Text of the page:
Chrome's automatic updates and the power it holds on the web

August 15, 2021

One of the realities of the modern web is that in general browsers hold pretty much all of the power to dictate how the web develops; it's (currently) browsers that decide what features to implement and what features to deprecate. In practice that means that Chrome (with its fairly dominant browser share) holds the power, including the power to abruptly deprecate things. But as I was thinking about this, it occurred to me that a large part of this power rests on the widespread use and acceptance of Chrome's automatic updates to itself.

Browsers mostly can't move the web forward (for better or worse) without changing themselves. This means that a limiting factor on the speed of changes to the modern web is how fast new versions of browsers can propagate. If you make a change to your browser and it takes a year to get into the hands of 50% of your users, you can't change things on the web very fast. If you can get it into the hands of 80% of your users in six weeks, suddenly you can move a lot faster.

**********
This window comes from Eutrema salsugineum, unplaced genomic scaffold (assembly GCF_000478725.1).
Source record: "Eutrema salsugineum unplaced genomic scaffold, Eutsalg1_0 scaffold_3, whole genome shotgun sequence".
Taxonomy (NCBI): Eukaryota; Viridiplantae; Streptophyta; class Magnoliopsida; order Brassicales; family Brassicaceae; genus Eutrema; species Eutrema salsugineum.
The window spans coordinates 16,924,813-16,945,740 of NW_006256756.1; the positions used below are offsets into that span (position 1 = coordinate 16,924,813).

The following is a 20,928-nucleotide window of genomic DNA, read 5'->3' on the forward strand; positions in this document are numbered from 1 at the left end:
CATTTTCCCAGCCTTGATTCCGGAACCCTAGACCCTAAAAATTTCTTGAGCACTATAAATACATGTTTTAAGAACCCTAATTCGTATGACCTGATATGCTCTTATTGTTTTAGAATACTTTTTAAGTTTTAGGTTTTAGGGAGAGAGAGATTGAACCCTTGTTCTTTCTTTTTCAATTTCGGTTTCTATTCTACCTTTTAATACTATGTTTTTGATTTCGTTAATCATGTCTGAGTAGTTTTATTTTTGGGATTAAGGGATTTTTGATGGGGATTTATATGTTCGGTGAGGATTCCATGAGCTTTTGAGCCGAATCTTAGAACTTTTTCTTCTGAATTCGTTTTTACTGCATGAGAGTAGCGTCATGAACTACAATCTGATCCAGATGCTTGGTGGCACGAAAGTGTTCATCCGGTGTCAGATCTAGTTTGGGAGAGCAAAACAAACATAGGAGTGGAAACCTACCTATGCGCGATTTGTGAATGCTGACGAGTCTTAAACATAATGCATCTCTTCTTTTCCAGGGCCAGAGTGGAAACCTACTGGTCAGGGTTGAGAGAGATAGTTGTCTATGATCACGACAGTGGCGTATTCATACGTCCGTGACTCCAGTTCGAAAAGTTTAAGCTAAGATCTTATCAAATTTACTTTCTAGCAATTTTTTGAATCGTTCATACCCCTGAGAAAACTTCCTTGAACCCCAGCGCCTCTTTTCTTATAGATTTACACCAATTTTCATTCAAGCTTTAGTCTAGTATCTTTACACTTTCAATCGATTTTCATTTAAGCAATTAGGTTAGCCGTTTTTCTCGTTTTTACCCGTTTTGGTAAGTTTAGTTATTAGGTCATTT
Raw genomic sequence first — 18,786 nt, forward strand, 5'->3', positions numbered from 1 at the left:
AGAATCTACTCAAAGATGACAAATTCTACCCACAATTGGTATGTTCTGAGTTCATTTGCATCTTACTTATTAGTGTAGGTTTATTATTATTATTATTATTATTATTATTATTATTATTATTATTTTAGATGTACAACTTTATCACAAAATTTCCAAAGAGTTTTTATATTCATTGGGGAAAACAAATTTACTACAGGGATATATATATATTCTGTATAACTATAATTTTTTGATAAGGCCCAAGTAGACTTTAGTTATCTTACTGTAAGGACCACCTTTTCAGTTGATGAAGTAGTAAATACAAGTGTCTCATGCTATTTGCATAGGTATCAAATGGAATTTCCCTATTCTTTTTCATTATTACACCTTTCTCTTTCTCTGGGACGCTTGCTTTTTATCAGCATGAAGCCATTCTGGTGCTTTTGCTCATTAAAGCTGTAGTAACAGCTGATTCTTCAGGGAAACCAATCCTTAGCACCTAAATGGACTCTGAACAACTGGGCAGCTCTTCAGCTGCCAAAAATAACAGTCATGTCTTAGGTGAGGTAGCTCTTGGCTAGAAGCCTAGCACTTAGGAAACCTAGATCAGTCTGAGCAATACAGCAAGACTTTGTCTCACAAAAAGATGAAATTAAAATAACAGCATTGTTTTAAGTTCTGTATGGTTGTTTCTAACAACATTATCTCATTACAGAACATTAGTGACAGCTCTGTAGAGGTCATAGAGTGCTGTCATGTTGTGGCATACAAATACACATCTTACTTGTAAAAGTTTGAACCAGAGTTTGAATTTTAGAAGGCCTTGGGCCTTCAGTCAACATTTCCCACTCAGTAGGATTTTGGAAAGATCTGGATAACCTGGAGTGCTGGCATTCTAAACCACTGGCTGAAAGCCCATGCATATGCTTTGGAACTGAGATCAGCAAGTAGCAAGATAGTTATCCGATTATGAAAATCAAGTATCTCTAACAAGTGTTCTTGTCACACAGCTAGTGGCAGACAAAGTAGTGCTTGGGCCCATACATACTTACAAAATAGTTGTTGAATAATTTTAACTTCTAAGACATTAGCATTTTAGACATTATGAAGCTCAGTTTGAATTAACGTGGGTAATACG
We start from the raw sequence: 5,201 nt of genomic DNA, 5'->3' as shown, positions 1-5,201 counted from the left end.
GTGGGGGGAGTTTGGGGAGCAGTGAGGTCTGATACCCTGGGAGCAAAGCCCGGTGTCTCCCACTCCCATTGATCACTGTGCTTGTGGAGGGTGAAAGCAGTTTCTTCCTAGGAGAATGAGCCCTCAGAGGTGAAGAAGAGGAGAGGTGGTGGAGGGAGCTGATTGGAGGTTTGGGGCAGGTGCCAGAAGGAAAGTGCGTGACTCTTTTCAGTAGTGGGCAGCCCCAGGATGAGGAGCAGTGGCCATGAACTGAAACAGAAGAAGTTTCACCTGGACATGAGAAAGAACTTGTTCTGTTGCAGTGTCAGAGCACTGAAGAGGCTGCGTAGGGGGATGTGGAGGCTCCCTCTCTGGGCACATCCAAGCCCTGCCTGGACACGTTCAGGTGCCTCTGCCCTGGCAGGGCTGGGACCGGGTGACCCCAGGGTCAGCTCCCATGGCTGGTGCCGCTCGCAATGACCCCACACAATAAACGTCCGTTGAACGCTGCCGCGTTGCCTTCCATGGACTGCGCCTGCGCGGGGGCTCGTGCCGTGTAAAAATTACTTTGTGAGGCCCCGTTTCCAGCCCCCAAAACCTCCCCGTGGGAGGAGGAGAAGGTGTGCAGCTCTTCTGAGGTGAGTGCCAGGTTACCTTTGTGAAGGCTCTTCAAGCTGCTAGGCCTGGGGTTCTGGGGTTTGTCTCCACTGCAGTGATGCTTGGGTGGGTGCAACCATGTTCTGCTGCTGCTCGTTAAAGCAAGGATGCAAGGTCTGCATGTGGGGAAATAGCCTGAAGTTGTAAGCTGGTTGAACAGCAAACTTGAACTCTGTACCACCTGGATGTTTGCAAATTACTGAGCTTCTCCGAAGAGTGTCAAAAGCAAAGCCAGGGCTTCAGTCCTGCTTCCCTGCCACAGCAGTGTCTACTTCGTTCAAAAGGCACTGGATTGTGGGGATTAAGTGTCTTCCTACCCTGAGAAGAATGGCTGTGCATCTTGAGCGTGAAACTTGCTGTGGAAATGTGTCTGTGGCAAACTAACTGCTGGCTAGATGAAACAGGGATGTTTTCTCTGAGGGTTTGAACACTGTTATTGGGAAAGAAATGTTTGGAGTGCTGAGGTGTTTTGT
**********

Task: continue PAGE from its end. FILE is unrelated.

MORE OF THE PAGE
(Both Firefox and Chrome can somewhat change their behavior without a full update, by remotely turning on feature flags or being opted in to previously inactive changes or whatever, but in general many shifts require actual updates.)

Chrome both releases frequently and tries very hard to automatically update itself. This combination drives changes in Chrome into wide use fairly fast, and in turn that is part of what gives Chrome its power on the web; if the Chrome developers decide to do something, they can make it fairly pervasive fairly fast. That gives their changes weight that the changes wouldn't have if they took months to make it to 20% of the (desktop) web.

(Based on looking at stats I could find with a casual Internet search, it looks like new Chrome versions take only a month or two to hit peak usage and then decline rapidly, which is roughly what I'd expect from their general release frequency. Chrome is apparently planning to transition to releases every four weeks, which will drive this even faster.)

PS: Of course automatic updates for browsers have important primary purposes, like promptly getting security improvements into the hands of users. But I'm sure the effects on getting general browser changes into widespread use don't hurt in the eyes of the management that has to fund all of this.

PPS: My understanding is that mobile browsers are somewhat different, especially on Android, and may update more slowly. But desktop browsers still do matter for many people and there Chrome auto-updates on its own schedule.

Written on 15 August 2021.
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Last modified: Sun Aug 15 17:49:06 2021
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